College
Counseling

Williston’s college search process is highly personalized. Beginning early in your junior year, you’ll meet frequently with your counselor to talk about your goals, values, ideals, and interests. Classroom sessions and workshops provide you and your family with key information at the appropriate time. As we teach you about college admissions, we also foster self-awareness and independent thinking so that you can effectively determine which colleges are uniquely suited to you.

Contact Us

If you have further questions about our College Counseling program, please contact the College Counseling Office at (413) 529-3224 or by email.

SCOIR

Log into SCOIR here.

415
Number of offers of admission to students last year
41
Number of students accepted to Ivy League schools in the last five years
180
Number of early-decision or early action offers to students last year
232
Number of students accepted at NESCAC schools in the last five years

ONLY AT WILLISTON

College Fairs

In the fall we host several mini-college fairs. Sophomores through seniors (as well as parents) are encouraged to visit with admission officers from the roughly 75 colleges who visit. The fairs are held during dinner and between classes and sports practices so students can drop in when it suits their schedules.

Expert Panels

During Family Weekend, panelists from acclaimed colleges and universities are available to discuss everything from how to stand out in the admission process to what to expect of college athletics.

Mock Interviews

During two day-long sessions each spring, students have the opportunity to partake in mock interviews with visiting college deans of admission. They work on everything from body language and wardrobe choices to techniques for staying calm and ways to frame winning answers.

Advice on Athletics

Athletics officials from nearby colleges such as Mount Holyoke, Amherst, and Williams, are on hand during Family Weekend to field questions about playing sports at the college level.

Young Alumni Wisdom

Every year, Wildcats hear from returning young alumni who tell their former classmates what life is really like in college. The stories from the trenches help current students envision what their future might look like and become invested in shaping that future.

College Counseling Classes

In January of their junior year, students take a three-part class on the online platform Naviance, which manages the college search process, from researching colleges to hosting application documents. The class also covers the Common Application and standardized testing.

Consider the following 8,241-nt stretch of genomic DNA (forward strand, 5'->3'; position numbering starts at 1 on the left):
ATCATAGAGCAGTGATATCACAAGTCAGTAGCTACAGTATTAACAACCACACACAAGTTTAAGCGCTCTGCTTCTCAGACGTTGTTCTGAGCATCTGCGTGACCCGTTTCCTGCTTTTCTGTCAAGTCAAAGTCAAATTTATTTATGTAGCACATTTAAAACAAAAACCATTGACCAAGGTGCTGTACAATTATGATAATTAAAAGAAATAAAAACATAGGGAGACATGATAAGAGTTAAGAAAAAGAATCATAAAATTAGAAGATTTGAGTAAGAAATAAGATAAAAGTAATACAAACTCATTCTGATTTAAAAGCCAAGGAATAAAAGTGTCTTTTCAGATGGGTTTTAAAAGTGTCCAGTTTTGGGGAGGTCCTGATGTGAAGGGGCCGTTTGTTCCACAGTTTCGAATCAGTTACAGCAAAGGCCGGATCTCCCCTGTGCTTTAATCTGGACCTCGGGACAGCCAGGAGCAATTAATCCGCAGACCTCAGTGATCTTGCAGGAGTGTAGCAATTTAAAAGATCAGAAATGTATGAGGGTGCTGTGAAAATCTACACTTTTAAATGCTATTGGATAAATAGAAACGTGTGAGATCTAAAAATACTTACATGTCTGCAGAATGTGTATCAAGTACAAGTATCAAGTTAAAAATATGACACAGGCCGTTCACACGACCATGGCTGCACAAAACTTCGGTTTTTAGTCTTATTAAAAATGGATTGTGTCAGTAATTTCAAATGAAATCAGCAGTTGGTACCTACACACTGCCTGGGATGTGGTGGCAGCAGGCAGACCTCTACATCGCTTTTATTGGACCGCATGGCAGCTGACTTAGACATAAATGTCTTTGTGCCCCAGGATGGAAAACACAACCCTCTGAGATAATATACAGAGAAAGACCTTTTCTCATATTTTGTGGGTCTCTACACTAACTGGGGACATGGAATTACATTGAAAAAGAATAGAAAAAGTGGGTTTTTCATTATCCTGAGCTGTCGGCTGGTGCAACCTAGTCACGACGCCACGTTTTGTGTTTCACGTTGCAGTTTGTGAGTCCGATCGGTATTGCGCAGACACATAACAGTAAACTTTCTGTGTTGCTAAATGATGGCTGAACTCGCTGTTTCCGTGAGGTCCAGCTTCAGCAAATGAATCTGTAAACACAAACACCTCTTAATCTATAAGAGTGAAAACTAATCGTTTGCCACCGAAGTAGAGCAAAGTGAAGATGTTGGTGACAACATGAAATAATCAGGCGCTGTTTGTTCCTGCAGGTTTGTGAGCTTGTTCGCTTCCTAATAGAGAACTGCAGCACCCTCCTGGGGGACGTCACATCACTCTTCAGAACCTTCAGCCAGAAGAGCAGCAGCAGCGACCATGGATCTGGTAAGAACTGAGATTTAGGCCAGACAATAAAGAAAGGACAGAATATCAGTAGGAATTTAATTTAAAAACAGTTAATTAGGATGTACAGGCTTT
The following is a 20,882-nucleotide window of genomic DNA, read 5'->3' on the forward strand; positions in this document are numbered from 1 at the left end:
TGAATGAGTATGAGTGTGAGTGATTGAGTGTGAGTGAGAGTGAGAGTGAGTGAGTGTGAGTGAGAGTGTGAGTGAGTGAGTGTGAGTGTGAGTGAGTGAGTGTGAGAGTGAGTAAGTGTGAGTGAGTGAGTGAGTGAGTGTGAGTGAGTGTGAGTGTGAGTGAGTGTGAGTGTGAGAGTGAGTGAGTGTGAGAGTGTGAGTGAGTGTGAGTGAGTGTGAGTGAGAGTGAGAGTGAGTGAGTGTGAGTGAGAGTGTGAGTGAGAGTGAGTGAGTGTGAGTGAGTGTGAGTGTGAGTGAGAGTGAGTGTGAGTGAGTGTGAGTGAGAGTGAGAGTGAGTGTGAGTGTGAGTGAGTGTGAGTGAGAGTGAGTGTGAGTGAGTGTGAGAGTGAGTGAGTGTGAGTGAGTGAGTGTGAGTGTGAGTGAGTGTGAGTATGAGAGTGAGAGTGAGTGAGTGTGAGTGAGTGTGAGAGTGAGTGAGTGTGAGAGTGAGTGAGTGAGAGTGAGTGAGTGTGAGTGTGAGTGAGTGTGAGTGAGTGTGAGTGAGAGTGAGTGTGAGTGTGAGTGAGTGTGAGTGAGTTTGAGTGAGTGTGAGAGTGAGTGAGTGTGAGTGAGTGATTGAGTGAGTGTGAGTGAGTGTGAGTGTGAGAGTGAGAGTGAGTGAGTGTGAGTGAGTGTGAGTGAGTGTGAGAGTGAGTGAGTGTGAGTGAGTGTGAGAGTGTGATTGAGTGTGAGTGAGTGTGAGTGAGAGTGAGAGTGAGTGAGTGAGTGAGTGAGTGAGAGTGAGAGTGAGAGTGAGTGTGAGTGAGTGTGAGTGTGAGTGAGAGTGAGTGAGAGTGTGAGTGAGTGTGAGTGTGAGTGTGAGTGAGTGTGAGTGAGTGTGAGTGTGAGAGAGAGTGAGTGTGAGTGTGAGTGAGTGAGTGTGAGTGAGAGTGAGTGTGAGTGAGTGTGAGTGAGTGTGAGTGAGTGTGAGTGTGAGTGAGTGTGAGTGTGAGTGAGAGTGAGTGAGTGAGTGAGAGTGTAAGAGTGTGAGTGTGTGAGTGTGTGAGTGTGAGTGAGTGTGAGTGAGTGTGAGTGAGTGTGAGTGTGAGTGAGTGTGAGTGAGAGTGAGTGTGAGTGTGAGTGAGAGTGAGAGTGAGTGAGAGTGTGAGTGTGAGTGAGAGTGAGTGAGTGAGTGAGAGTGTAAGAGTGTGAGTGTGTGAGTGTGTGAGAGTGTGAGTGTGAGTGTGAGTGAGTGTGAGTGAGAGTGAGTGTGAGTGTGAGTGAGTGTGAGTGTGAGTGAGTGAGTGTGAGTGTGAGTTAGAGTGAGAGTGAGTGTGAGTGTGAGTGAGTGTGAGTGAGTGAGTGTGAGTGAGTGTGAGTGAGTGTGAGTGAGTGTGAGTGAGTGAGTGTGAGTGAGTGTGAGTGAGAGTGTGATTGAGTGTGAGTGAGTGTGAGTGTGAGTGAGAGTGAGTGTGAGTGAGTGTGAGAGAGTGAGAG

College Spotlight

“I was able to get into my first-choice college because of the structure and guidance Williston gave me.”

—Devon, University of Pennsylvania

Condensed College Matriculation List 2017-2021

Williston’s college search process is highly personalized and collaborative. Here is a sampling of where Williston students have matriculated in the last five years.

2018-2020 College Matriculation List

2021 Matriculation List

2021-22 School Profile

Bates College (3)

Bentley University (6)

Boston College (2)

Boston University (10)

Brown University

Columbia University (3)

Drexel University (6)

Elon University (4)

Emerson College (5)

Endicott College (5)

Fairfield University (4)

Furman University

George Washington University (3)

Hamilton College, NY (4)

Hobart and William Smith Colleges (2)

Kenyon College (4)

Lasell University

Lehigh University (3)

Michigan State University

Middlebury College (4)

New York University (6)

Northeastern University (10)

Pennsylvania State University

Pepperdine University (2)

Princeton University (2)

Providence College (4)

Skidmore College (7)

St. Lawrence University (5)

Stanford University (2)

Syracuse University (7)

Trinity College (5)

Tufts University (4)

Tulane University (4)

University of California, Los Angeles

University of Chicago

University of Connecticut

University of Massachusetts, Amherst (12)

University of Pennsylvania (3)

University of Texas, Austin

Worcester Polytechnic Institute (2)

Yale University (2)


Meet the College Counseling Team

View All
Emily McDowell

Acting Director of College Counseling

Dianne King

College Counseling Coordinator for Student Services


College Counseling Resources

  • Summer Opportunities

    College Counseling receives word about numerous summer opportunities for students of various grade levels. Williston is not affiliated with, nor does it endorse, any of these programs.

    Babson Summer Study
    Intensive online pre-college summer program, cultivate the entrepreneurial mindset needed to create opportunities where others see obstacles.

    Badger Precollege Summer Programs
    Programs at the University of Wisconsin, Madison for grades nine through 12 who want to pursue academic passions and meet new friends this summer. Courses include Forensic Science, Music, Art & Technology; Huma Language & Identity; Satellite Science & Programming for Meteorology.

    Barnard Pre-College
    Free application and a variety of program options, including leadership and STEM.